Read My Lips referred to the idea that we like professionalism in dentistry, so why not in our politicians? To take on the metaphor, perhaps we feel reassured that dentists are professional in the good sense because human teeth fall out increasingly infrequently. We can test the professionalism of dentists empirically. In contrast, we wonder if politicians are merely focusing on whitening and polishing the surface, allowing underlying decay to spread. Perhaps it is too early to tell. But that is the fear. 

Ed Smith is a journalist and author, most recently of Luck. He is a former professional cricketer and played for both Middlesex and England.

This article first appeared in the 20 February 2015 issue of the New Statesman, Still hanging

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Jeremy Corbyn's speech on terrorism will do him more good than harm

The Labour leader's criticism of police cuts and western foreign policy will resonate with voters.

The election campaign, if there was any doubt, has resumed. In his speech responding to the Manchester attack, Jeremy Corbyn did not limit himself to expressions of sympathy and solidarity. He squarely targeted Theresa May on her home turf: policing and security.

The Conservatives' repeated warning is that Corbyn is a "threat" to his country. But the Labour leader countered that only he could keep it "safe". Austerity, he declared, "has to stop at the A&E ward and at the police station door. We cannot be protected and cared for on the cheap." May, having been warned by the Police Federation while home secretary of the danger of cuts, is undoubtedly vulnerable on this front. Under Labour, Corbyn vowed, "there will be more police on the streets" (despite Diane Abbott's erroneous arithmetic), while the security services would receive whatever resources they need.

Corbyn swiftly progressed to foreign policy, the great passion of his political life. Though it is facile to reduce terrorism to a "blowback" against western interventionism (as if jihadists were Pavlovian dogs, rather than moral agents), it is blinkered to dismiss any connection. As Corbyn noted: "Many experts, including professionals in our intelligence and security services have pointed to the connections between wars our government has supported or fought in other countries, such as Libya, and terrorism here at home" (the Tory-led Foreign Affairs Select Committee is among those who agree).That the former Stop the War chair has long taken this view absolves him of the charge of crude political opportunism.

Corbyn was also more careful than his pre-briefed remarks suggested to caveat his criticisms. He emphasised: "Those causes certainly cannot be reduced to foreign policy decisions alone. Over the past fifteen years or so, a sub-culture of often suicidal violence has developed amongst a tiny minority of, mainly young, men, falsely drawing authority from Islamic beliefs and often nurtured in a prison system in urgent need of resources and reform.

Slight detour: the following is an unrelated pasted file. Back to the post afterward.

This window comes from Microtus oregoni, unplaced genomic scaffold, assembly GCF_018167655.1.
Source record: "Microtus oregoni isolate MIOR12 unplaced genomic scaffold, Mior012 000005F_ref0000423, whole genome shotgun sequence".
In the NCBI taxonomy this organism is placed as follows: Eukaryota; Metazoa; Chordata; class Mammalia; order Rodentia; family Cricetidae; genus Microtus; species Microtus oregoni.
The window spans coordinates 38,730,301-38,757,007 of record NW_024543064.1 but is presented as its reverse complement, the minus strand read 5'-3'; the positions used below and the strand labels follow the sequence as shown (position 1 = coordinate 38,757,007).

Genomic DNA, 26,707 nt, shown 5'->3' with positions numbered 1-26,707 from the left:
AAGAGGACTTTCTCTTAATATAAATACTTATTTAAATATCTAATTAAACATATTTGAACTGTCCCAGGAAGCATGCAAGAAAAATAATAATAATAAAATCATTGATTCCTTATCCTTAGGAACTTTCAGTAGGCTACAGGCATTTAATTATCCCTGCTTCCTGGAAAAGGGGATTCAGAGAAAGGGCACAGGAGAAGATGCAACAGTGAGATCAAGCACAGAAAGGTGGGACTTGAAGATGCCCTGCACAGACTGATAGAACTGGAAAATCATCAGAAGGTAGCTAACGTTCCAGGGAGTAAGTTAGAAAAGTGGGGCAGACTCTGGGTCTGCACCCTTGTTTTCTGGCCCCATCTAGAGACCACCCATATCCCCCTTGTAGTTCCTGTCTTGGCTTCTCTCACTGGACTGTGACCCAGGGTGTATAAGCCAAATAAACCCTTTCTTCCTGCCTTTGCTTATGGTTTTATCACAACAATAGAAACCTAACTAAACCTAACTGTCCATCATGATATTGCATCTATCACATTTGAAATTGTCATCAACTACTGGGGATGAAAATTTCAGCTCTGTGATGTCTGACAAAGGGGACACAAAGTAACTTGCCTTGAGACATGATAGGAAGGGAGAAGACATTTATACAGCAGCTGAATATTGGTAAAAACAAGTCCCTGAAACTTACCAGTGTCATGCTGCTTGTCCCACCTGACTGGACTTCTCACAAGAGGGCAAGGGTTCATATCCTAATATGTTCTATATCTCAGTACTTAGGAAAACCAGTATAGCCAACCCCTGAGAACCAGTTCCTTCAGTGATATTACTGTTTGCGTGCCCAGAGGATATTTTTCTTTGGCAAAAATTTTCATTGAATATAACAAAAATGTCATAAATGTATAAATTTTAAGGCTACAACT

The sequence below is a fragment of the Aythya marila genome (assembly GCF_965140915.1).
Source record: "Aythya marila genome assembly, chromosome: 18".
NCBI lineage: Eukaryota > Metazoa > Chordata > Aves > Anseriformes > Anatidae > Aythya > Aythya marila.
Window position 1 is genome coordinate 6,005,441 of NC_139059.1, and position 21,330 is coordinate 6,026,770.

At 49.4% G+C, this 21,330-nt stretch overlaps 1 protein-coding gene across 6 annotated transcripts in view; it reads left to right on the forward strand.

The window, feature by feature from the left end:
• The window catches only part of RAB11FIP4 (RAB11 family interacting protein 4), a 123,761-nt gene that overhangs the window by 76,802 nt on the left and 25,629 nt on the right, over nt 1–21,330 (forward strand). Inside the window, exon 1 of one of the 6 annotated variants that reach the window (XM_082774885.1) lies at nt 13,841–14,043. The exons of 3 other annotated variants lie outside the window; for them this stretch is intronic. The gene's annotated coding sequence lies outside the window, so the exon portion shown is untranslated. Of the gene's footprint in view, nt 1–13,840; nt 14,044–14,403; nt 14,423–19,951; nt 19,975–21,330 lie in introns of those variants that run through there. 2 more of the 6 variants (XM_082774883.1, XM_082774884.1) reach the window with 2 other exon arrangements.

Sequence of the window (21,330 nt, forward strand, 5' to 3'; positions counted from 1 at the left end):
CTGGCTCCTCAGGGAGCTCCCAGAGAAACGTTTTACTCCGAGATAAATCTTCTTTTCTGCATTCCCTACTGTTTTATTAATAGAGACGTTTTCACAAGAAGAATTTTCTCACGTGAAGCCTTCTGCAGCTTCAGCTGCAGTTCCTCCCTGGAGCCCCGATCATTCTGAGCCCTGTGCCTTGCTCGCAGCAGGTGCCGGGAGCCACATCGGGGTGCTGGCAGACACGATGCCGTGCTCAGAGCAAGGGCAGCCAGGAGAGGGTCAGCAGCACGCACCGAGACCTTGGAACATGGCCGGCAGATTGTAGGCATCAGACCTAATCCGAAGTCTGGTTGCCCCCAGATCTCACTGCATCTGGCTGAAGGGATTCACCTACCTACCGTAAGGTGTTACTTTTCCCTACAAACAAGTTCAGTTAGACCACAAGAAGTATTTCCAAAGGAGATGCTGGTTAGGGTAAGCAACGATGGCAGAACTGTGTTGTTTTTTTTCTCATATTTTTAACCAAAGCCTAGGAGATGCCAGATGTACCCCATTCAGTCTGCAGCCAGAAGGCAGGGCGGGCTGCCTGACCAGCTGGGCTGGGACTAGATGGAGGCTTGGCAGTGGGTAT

"And no rationale based on the actions of any government can remotely excuse, or even adequately explain, outrages like this week’s massacre."

But he maintained his central charge: western intervention has made the world more dangerous, not less. "We must be brave enough to admit the war on terror is simply not working," he said. "We need a smarter way to reduce the threat from countries that nurture terrorists and generate terrorism."

Though Corbyn's arguments have appalled Conservatives (and some in Labour), they are ones that will likely find favour among the public. Polls have consistently shown that most voters oppose western adventurism and believe it has endangered the UK. Corbyn's words will resonate among both the anti-interventionist left and the isolationist right (this is, after all, a country which has just voted to retreat from even its closest neighbours).

The speech, given at 1 Great George Street (in the room where Ed Miliband gave his resignation address), was marred by Corbyn's refusal to take questions. But it was unarguably well-delivered. "Let’s have our arguments without impugning anyone’s patriotism and without diluting the unity with which we stand against terror," he warned in a pre-emptive strike against the Conservatives.

Corbyn's decision to give an overtly political speech four days after the Manchester attack is being widely described as a "gamble" or even a profound error. But the election will now rightly focus more closely on the issue of security - nothing should be beyond democratic debate.

Many of Corbyn's life-long stances, such as unilateral disarmament, do not find favour with the electorate. But there was little in his speech today that the average voter would contest. The Conservatives will hope to turn the heightened security debate to their advantage, ruthlessly quoting Corbyn against himself. But on this front, as on others, the Labour leader is proving a tougher opponent than they anticipated.

George Eaton is political editor of the New Statesman.